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University of Missouri

Girl Power

School of Journalism alumna uses photography to empower young women.

young girl in wheelchair

Photographer Cathy Lander-Goldberg has made a career encouraging resiliency in young women through workshops and photography. She first photographed Romanda at age 18 when they met through an agency that helps people with disabilities live independently.

The first time Cathy Lander-Goldberg stepped foot into a darkroom, something magical happened: She fell in love.

Lander-Goldberg, BJ ’85, grew up taking photos and working on her high school newspaper and yearbook. After earning a degree in photojournalism from Mizzou, she took a job in St. Louis as an in-house corporate photographer and writer. In her free time she built a freelance business, specializing in personality portraits. She also volunteered with girls in a residential treatment center. Eventually two paths merged, and Lander-Goldberg began working with at-risk youth, using photography as a way to help young people express themselves.

“So much came out of the kids when working with them,” Lander-Goldberg says. “I felt like I needed to learn more about psychotherapy to help.”

Lander-Goldberg went back to school to get a master’s degree in social work and started holding workshops for girls and women. Now she gives workshops all over the U.S., teaching photo-journaling to improve self-awareness.

“My workshops are set up for girls and women to learn who they are inside,” Lander-Goldberg says. “We live in a society that is hyper-focused on how women look, so we use the photos to focus on their inner beauty, to dig deeper.”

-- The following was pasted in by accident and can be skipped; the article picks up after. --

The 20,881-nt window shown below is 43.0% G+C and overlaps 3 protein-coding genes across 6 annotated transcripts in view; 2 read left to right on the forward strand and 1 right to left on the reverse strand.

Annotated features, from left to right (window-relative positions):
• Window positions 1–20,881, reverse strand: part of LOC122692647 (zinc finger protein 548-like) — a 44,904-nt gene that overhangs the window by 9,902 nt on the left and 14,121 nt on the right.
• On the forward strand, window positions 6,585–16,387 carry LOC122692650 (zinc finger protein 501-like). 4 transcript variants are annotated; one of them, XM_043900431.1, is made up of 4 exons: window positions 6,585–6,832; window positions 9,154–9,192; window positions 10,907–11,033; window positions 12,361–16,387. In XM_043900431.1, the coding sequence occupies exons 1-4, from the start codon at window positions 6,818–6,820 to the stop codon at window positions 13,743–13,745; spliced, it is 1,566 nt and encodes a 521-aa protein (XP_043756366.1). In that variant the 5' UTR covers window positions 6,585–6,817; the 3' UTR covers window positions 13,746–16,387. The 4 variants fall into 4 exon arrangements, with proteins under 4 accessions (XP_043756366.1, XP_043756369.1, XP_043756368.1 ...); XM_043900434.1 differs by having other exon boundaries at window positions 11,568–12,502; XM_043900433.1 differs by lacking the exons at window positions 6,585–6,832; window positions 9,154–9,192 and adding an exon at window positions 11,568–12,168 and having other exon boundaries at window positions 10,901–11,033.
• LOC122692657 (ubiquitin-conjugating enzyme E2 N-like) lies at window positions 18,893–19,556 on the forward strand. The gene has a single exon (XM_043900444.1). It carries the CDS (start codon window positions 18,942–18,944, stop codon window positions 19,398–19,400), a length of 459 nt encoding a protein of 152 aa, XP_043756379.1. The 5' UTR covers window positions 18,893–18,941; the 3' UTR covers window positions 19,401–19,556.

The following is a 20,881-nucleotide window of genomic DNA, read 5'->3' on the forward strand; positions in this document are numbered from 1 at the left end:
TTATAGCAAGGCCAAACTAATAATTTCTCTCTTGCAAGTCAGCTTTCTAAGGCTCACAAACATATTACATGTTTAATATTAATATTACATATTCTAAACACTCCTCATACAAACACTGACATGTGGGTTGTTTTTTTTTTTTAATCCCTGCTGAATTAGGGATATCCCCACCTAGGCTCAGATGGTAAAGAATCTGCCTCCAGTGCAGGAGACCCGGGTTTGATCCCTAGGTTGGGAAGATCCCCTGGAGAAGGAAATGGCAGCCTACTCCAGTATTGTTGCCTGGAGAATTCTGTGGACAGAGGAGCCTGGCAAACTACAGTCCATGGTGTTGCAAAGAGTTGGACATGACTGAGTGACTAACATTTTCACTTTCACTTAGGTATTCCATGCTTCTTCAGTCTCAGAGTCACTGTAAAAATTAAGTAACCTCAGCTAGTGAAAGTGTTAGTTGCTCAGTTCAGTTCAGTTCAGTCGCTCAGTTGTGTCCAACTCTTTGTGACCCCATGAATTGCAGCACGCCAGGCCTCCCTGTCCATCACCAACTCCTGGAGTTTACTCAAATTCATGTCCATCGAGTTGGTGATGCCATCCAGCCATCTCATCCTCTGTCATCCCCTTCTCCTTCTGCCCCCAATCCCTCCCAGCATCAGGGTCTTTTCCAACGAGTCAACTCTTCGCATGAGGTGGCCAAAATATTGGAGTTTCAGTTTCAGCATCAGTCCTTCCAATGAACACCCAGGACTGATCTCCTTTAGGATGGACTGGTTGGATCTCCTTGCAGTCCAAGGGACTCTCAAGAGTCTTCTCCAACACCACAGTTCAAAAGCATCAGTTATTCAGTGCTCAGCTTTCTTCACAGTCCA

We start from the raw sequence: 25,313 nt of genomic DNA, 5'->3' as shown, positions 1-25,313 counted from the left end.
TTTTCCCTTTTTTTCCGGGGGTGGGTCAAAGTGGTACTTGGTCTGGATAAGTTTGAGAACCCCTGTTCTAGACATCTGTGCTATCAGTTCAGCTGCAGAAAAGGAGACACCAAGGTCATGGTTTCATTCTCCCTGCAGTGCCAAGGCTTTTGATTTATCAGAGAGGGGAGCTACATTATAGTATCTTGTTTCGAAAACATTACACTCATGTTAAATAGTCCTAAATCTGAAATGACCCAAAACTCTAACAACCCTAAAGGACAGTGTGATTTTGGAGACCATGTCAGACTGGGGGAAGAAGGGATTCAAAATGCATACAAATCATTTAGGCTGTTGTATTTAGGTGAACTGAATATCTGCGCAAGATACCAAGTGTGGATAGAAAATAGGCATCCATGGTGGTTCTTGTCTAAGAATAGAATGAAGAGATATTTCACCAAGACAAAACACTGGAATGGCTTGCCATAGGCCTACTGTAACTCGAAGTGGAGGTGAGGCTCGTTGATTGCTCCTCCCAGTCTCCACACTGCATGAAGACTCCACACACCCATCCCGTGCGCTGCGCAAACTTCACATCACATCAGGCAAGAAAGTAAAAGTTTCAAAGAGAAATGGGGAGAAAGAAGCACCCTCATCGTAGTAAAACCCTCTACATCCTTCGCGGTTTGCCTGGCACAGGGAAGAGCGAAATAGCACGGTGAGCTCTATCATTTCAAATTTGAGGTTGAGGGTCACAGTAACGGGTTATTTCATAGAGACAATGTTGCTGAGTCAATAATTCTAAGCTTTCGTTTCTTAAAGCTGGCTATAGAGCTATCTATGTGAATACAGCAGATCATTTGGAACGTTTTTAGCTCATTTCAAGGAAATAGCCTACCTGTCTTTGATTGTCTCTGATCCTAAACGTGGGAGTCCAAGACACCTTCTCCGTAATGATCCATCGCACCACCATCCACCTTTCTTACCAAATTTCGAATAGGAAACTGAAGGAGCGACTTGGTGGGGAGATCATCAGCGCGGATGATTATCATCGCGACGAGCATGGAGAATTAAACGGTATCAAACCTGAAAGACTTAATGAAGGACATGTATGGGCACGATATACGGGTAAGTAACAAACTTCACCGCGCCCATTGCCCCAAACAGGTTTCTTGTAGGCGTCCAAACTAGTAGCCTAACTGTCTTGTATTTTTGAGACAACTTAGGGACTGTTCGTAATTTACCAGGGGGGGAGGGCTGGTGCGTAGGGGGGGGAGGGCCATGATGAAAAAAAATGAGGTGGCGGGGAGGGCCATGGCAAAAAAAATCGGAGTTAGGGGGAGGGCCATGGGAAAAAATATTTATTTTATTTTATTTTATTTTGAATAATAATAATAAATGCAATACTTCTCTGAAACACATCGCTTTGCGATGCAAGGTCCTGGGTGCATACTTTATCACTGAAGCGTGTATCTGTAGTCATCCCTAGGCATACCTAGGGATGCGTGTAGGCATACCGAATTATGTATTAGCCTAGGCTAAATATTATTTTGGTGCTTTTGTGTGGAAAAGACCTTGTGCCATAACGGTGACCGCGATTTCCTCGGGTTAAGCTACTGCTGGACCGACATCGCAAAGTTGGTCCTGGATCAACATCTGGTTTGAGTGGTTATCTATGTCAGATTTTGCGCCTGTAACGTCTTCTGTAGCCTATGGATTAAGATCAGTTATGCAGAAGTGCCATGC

woman in wheelchair

This portrait of a grown-up Romanda will appear in the gallery exhibit ​Resilient Souls​, in St. Louis.

Last November Lander-Goldberg published the book Photo Explorations: A Girl’s Guide to Self-Discovery Through Photography, Writing and Drawing (CLG Photographics, 2015), which helps readers recreate workshop activities.

She also has revived a 20-year-old photography project of her own, Resilient Souls: Young Women’s Portraits and Words. The original production, black-and-white portraits of 29 young women, has been updated with color portraits of some of the same subjects, decades later, and the subjects’ own words.

“I asked my subjects what they felt like they’d overcome,” Lander-Goldberg says. “Many had overcome self-injury, drug addiction and violence. I wanted the public to read their stories and learn from them.”

Resilient Souls premieres Nov. 17–Dec. 16 at the Morton J. May Gallery at Maryville University in St. Louis.

young girl posing

Reigha, 9, strikes a power pose during one of Lander-Goldberg’s Inner Strength workshops.